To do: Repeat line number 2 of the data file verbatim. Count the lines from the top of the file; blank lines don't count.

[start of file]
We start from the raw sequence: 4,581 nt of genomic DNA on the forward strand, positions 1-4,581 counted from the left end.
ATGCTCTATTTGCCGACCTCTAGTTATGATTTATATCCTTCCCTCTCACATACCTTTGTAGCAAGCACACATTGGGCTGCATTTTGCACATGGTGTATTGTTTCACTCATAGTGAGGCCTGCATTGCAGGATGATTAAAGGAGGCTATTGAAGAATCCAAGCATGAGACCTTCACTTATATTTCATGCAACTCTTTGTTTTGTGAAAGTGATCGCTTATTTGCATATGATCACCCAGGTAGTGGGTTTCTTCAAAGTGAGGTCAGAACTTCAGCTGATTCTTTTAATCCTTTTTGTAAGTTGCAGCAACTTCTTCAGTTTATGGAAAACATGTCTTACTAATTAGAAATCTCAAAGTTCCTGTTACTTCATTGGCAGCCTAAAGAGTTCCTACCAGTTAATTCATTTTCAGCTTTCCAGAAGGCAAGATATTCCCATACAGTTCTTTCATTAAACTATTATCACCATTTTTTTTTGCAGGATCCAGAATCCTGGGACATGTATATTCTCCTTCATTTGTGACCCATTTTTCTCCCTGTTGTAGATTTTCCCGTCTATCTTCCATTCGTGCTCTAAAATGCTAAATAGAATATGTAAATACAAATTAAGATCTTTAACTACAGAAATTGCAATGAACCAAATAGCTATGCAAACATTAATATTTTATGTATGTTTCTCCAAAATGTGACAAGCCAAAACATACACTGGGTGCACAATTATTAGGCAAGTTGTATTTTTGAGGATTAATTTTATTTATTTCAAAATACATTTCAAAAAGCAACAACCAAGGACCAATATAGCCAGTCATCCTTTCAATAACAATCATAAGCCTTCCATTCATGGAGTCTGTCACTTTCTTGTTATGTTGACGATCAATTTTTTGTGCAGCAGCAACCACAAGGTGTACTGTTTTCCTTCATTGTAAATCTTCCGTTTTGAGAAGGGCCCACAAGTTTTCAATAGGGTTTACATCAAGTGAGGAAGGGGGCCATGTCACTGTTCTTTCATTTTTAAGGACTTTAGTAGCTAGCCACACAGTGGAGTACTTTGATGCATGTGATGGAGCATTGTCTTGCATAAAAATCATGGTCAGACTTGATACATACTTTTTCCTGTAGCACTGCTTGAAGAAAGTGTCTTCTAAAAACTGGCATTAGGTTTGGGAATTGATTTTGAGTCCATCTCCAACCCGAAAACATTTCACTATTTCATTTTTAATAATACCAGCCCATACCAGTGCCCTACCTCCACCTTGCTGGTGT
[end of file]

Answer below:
ATGCTCTATTTGCCGACCTCTAGTTATGATTTATATCCTTCCCTCTCACATACCTTTGTAGCAAGCACACATTGGGCTGCATTTTGCACATGGTGTATTGTTTCACTCATAGTGAGGCCTGCATTGCAGGATGATTAAAGGAGGCTATTGAAGAATCCAAGCATGAGACCTTCACTTATATTTCATGCAACTCTTTGTTTTGTGAAAGTGATCGCTTATTTGCATATGATCACCCAGGTAGTGGGTTTCTTCAAAGTGAGGTCAGAACTTCAGCTGATTCTTTTAATCCTTTTTGTAAGTTGCAGCAACTTCTTCAGTTTATGGAAAACATGTCTTACTAATTAGAAATCTCAAAGTTCCTGTTACTTCATTGGCAGCCTAAAGAGTTCCTACCAGTTAATTCATTTTCAGCTTTCCAGAAGGCAAGATATTCCCATACAGTTCTTTCATTAAACTATTATCACCATTTTTTTTTGCAGGATCCAGAATCCTGGGACATGTATATTCTCCTTCATTTGTGACCCATTTTTCTCCCTGTTGTAGATTTTCCCGTCTATCTTCCATTCGTGCTCTAAAATGCTAAATAGAATATGTAAATACAAATTAAGATCTTTAACTACAGAAATTGCAATGAACCAAATAGCTATGCAAACATTAATATTTTATGTATGTTTCTCCAAAATGTGACAAGCCAAAACATACACTGGGTGCACAATTATTAGGCAAGTTGTATTTTTGAGGATTAATTTTATTTATTTCAAAATACATTTCAAAAAGCAACAACCAAGGACCAATATAGCCAGTCATCCTTTCAATAACAATCATAAGCCTTCCATTCATGGAGTCTGTCACTTTCTTGTTATGTTGACGATCAATTTTTTGTGCAGCAGCAACCACAAGGTGTACTGTTTTCCTTCATTGTAAATCTTCCGTTTTGAGAAGGGCCCACAAGTTTTCAATAGGGTTTACATCAAGTGAGGAAGGGGGCCATGTCACTGTTCTTTCATTTTTAAGGACTTTAGTAGCTAGCCACACAGTGGAGTACTTTGATGCATGTGATGGAGCATTGTCTTGCATAAAAATCATGGTCAGACTTGATACATACTTTTTCCTGTAGCACTGCTTGAAGAAAGTGTCTTCTAAAAACTGGCATTAGGTTTGGGAATTGATTTTGAGTCCATCTCCAACCCGAAAACATTTCACTATTTCATTTTTAATAATACCAGCCCATACCAGTGCCCTACCTCCACCTTGCTGGTGT